The U.K.’s on/off relationship with carbon capture and storage (CCS) took a new twist on September 12 with the publication of a report by the Parliamentary Advisory Group.
The 70-page report, “Lowest cost decarbonization for the UK: the critical role of the CCS,” makes numerous recommendations, at the heart of which is a call for the formation of a new and — initially — state-owned company tasked with delivering full-chain CCS for power at strategic hubs around the U.K. at or below £85/MWh on a baseload CfD (contracts for difference) equivalent basis.
This company would consist of two linked but separately regulated organizations: “PowerCo” to deliver the power stations and “T&SCo” to deliver the transport and storage infrastructure. This would require £200–300 million ($266–398 million) of seed funding over the coming 4–5 years, notes the report.
For such a strategy to succeed, this would need to happen within a new economic regulatory framework for CCS, based on a regulated return approach. Important here, notes the report, is the introduction of an industrial capture contract which will be funded by the U.K. government and remunerate industry for the capture and storage of its carbon dioxide. The idea here is that industry will have access to transport and storage through short-term contracts.
The government will also have to establish a CCS certificate system for the certification of captured and stored carbon dioxide, together with a CCS obligation from the late 2020s to give long-term trajectory to the fossil fuel and CCS industries. This, in turn, will put an obligation on fossil fuel suppliers to the U.K. to sequester a growing percentage of the carbon dioxide associated with that supply; CCS certificates will provide proof of storage and hence fulfillment of the obligation.
While this work is ongoing, a new Heat Transformation Group (HTG) will assess the least costly route to the decarbonization of heat in the U.K. and complete the work needed to assess the chosen approach in detail. The HTG has a likely funding need of £70–90 million ($93–120 million).
Speaking at the report’s launch, lead author Lord Ron Oxburgh said that money spent now will be money saved later.
“CCS is a priority for Britain if our 2050 climate goals are to be achieved at least expense. There were a number of people in our group that were skeptical that this really was the least-cost way forward, but even our hard-nosed bankers and businessmen agreed,” he added.
Oxburgh was formerly chairman of Shell Transport and Trading and oversaw the merger with Royal Dutch Petroleum to form Royal Dutch Shell. He has chaired the U.K. government’s select committee on science and technology since 1999.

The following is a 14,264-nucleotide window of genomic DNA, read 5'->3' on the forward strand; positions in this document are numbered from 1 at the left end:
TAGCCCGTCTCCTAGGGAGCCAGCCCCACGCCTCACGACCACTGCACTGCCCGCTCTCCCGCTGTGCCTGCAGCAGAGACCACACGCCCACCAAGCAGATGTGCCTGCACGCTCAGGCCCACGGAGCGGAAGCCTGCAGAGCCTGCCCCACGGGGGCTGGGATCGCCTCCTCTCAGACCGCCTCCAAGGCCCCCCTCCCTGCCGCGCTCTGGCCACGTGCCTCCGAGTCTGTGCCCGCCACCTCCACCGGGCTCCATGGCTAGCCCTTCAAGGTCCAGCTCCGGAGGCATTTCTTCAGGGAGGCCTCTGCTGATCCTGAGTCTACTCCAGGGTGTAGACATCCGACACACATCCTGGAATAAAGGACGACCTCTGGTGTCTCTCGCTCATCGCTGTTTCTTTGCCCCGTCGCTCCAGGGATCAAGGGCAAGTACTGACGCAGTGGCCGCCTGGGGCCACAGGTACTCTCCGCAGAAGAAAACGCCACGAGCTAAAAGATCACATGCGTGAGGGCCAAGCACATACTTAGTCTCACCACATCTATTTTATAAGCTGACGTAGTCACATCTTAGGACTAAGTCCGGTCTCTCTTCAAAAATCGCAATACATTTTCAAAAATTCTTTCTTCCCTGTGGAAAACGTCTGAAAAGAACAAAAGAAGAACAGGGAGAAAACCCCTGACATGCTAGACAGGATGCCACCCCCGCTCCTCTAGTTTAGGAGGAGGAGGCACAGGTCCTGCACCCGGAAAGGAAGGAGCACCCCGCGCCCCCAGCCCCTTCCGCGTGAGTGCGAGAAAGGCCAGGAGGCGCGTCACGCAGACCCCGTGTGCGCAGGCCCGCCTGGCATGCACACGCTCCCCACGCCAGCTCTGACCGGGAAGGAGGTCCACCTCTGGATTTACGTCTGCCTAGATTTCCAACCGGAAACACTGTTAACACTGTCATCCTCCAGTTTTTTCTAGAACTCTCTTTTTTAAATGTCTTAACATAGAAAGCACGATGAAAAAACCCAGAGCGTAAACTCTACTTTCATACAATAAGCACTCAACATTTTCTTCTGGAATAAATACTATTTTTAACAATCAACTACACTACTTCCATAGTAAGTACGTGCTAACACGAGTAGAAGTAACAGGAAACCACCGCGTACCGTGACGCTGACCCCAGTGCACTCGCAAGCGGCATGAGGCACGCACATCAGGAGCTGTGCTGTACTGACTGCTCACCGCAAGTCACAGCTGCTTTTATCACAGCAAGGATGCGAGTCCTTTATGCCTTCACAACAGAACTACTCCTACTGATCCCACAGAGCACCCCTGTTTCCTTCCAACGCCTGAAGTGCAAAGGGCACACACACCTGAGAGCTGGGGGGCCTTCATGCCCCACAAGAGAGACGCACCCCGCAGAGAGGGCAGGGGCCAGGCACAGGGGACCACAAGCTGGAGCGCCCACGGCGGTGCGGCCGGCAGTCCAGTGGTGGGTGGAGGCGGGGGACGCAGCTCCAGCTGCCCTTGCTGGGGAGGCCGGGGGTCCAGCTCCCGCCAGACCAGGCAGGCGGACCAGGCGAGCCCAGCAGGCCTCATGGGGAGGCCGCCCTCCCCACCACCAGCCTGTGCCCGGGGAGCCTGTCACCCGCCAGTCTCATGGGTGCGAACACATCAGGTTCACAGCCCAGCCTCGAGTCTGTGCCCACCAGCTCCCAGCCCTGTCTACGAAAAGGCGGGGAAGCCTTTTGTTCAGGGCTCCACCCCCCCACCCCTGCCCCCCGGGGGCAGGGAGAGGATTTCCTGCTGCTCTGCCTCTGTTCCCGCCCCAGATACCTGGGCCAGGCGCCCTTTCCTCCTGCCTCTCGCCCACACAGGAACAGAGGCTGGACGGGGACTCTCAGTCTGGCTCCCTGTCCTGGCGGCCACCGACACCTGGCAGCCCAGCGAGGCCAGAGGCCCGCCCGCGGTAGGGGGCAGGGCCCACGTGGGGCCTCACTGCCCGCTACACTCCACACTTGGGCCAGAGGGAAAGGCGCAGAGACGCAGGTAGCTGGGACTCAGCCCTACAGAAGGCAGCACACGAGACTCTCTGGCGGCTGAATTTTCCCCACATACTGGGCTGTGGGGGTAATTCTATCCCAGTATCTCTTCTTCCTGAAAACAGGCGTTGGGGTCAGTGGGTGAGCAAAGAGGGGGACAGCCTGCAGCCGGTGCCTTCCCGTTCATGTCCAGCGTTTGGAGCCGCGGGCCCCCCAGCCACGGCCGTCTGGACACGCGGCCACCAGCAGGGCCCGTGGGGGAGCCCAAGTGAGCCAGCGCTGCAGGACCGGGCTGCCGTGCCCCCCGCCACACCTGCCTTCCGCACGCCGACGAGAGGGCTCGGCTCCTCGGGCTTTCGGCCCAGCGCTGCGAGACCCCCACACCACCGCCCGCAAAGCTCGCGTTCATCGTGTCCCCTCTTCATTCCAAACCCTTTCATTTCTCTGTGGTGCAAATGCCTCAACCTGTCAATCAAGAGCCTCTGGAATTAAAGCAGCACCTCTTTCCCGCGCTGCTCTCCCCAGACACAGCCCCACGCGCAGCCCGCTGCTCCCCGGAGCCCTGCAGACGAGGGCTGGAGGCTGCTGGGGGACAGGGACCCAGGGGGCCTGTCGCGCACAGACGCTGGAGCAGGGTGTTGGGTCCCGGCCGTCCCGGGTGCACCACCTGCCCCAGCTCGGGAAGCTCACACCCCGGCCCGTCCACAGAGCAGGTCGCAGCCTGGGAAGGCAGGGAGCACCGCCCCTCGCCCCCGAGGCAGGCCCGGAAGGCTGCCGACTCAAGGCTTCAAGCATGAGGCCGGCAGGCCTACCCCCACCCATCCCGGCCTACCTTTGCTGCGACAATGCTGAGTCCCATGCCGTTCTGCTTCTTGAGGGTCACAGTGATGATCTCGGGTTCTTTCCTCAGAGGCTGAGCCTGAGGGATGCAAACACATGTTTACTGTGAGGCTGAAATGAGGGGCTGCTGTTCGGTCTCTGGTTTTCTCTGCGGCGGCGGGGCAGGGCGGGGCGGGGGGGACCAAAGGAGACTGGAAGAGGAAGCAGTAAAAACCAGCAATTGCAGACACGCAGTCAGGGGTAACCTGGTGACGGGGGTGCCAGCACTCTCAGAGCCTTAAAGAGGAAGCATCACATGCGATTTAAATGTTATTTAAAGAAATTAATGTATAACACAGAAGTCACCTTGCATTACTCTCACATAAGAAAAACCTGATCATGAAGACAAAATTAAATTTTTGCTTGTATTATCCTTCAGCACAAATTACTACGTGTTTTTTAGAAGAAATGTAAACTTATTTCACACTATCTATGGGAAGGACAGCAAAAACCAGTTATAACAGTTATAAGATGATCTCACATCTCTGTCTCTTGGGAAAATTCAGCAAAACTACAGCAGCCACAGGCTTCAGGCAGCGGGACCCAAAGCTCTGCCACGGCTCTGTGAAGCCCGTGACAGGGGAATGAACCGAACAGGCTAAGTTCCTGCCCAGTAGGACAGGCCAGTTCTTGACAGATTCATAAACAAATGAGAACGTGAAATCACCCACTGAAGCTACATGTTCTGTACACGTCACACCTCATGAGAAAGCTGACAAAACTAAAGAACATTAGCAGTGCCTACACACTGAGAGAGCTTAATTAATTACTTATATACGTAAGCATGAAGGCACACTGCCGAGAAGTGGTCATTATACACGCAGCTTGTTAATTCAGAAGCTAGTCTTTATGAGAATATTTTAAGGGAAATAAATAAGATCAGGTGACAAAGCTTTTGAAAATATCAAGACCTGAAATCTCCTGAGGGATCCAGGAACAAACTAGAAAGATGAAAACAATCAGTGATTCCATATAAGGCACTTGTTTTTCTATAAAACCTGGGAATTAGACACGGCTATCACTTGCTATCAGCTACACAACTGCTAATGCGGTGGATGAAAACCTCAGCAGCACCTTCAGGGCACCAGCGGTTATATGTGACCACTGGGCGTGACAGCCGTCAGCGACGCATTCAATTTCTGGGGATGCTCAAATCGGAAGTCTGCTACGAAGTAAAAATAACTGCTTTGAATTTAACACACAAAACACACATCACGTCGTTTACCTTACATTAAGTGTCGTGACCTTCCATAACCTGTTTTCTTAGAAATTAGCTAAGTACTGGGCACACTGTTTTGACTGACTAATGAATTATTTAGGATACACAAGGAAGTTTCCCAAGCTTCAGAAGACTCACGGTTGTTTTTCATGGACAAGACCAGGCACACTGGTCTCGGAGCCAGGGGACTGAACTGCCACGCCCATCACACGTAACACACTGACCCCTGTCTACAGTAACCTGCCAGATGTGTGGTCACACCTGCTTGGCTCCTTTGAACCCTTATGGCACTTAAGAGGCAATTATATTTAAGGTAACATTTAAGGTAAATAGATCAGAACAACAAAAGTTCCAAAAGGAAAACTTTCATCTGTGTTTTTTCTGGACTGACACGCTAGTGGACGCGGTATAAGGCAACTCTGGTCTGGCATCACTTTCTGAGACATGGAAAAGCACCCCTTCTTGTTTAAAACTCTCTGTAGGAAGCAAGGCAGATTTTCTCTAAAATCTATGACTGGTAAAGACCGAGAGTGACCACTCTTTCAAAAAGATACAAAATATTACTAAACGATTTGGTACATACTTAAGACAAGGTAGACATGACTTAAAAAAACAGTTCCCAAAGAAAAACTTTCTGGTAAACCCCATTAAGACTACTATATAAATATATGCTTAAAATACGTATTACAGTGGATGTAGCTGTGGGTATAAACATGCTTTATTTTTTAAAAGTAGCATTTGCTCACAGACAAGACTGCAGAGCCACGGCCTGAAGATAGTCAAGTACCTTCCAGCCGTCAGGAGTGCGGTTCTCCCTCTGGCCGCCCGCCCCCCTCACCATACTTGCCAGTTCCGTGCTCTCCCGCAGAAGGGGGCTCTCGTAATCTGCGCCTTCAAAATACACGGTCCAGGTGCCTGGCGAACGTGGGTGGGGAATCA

He believes that the initial £200–300 million of government seed funding would be enough to encourage private investors to get involved. The power plants themselves could be privatized with the transport and storage side run as a regulated utility with capped prices.
According to the report, CCS could capture 40% of the U.K.’s emissions by 2050 — with savings of up to £5 billion/yr ($6.6 billion/yr) compared to alternative strategies. The country’s climate change committee has already reported that inaction on CCS will cost consumers £1–2 billion/yr ($1.3–2.6 billion/ yr) in the 2020s, rising to £4–5 billion/yr ($5.3–6.6 billion/yr) in the 2040s.
However, last November, former chancellor George Osborne cancelled a long-running £1-billion ($1.3-billion) government-sponsored competition to develop a demonstration plant for CCS.
The report notes that this added to a widespread view that CCS has to be expensive: “On the contrary, the high costs revealed by the earlier U.K. approaches reflected the design of these competitions, rather than the underlying costs of CCS itself. This poor design led to the lack of true competition and the imposition of risks on the private sector that it cannot take at reasonable cost for early full-chain projects.”
It goes on: “Current CCS technology and its supply chain are fit for purpose. There is no reason to wait for international projects or for technological progress in either the components or overall system of CCS. Because lead times are long — planning, regulatory and construction — early decisions are needed.”
The report also points out that safe and secure carbon dioxide storage capacity is available offshore in the rocks deep beneath U.K. territorial waters; this represents the least-cost form of storage at the scale required. However, it emphasizes that the state will need to take an enhanced role in managing storage risk if costs are to be minimized.